Students in the Junior School undertake study of the Key Learning Areas of Religious Education, English, Mathematics, Science, Technology, Studies of Society and the Environment, Physical Education, The Arts and Languages Other Than English.
Religious Education is based on the Archdiocese of Brisbane guidelines. Religious Education consists of two distinct but complementary dimensions, namely an educational dimension and a faith formation dimension. The first dimension, most commonly referred to as the classroom teaching and learning of religion, is focused on Religious Education as an educational activity. It utilizes a range of teaching and learning processes and resources. The second dimension, faith formation, is reflected in the religious life of the College, family and parish.
Prayer, liturgies and Christian Meditation are of significant importance in the life of Ryan Catholic College. Classroom prayer and Christian Meditation occur on a daily basis with liturgies being celebrated for major feast days and other significant events throughout the year.
Students making the sacraments of Reconciliation, Confirmation and Eucharist do this through a parish based program.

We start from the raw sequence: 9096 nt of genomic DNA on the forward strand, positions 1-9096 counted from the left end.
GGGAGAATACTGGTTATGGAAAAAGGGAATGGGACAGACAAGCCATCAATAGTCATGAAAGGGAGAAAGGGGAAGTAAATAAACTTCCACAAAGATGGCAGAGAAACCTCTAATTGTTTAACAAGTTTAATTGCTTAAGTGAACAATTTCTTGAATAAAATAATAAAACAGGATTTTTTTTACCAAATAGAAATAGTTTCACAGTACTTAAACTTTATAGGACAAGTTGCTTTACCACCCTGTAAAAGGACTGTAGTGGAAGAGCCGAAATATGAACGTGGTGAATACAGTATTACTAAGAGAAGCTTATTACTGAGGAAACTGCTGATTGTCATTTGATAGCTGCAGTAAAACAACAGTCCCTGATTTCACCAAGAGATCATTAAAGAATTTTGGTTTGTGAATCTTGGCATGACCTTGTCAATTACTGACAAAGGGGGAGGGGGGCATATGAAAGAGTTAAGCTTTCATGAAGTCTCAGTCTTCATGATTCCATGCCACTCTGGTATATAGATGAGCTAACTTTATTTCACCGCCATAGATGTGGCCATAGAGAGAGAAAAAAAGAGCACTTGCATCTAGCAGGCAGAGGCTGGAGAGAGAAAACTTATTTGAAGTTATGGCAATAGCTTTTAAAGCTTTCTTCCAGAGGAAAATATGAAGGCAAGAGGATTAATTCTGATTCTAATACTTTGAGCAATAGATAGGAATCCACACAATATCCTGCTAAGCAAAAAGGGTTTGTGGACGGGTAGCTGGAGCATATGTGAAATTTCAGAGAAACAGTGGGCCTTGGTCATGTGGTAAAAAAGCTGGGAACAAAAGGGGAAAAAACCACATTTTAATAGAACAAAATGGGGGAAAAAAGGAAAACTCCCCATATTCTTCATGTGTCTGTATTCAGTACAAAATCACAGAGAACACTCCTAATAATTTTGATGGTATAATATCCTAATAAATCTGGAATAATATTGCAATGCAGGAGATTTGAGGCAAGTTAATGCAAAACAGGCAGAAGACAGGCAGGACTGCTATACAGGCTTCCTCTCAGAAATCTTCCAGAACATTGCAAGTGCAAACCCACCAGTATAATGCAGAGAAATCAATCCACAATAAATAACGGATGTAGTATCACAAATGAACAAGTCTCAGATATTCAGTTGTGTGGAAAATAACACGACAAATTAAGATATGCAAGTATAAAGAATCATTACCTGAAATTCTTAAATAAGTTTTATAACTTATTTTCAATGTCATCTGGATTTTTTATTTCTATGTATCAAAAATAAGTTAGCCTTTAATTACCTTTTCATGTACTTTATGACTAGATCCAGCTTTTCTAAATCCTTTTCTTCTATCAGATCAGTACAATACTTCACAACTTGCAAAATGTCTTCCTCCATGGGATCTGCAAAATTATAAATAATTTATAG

Literacy skills are developed using approaches that scaffold and support students' understanding of spoken and written language. One tool used by our teachers is the THRASS (Teaching Handwriting, Reading and Spelling Skills) program which is a multi-sensory approach to phonics. THRASS equips students with skills to spell and decode words. Spelling is taught with the focus on phonological knowledge (letter sound relationships), word function knowledge, word meaning knowledge and word history knowledge.
Reading and writing skills are also developed with particular emphasis on shared reading and joint construction for writing experiences. Explicit demonstrations of different types of texts and reading approaches, together with provision of effective feedback, are key components of our whole school approach.
Numeracy involves the exploration of number, so that children develop the skills to be able to think and work mathematically. Since young children learn best from "hands-on" experience, we provide meaningful activities which engage their interest. Authentic experiences are undertaken in Maths Investigations and digital resources are used to support ongoing engagement. Games and activities based on life experiences are valuable tools in the education of young minds.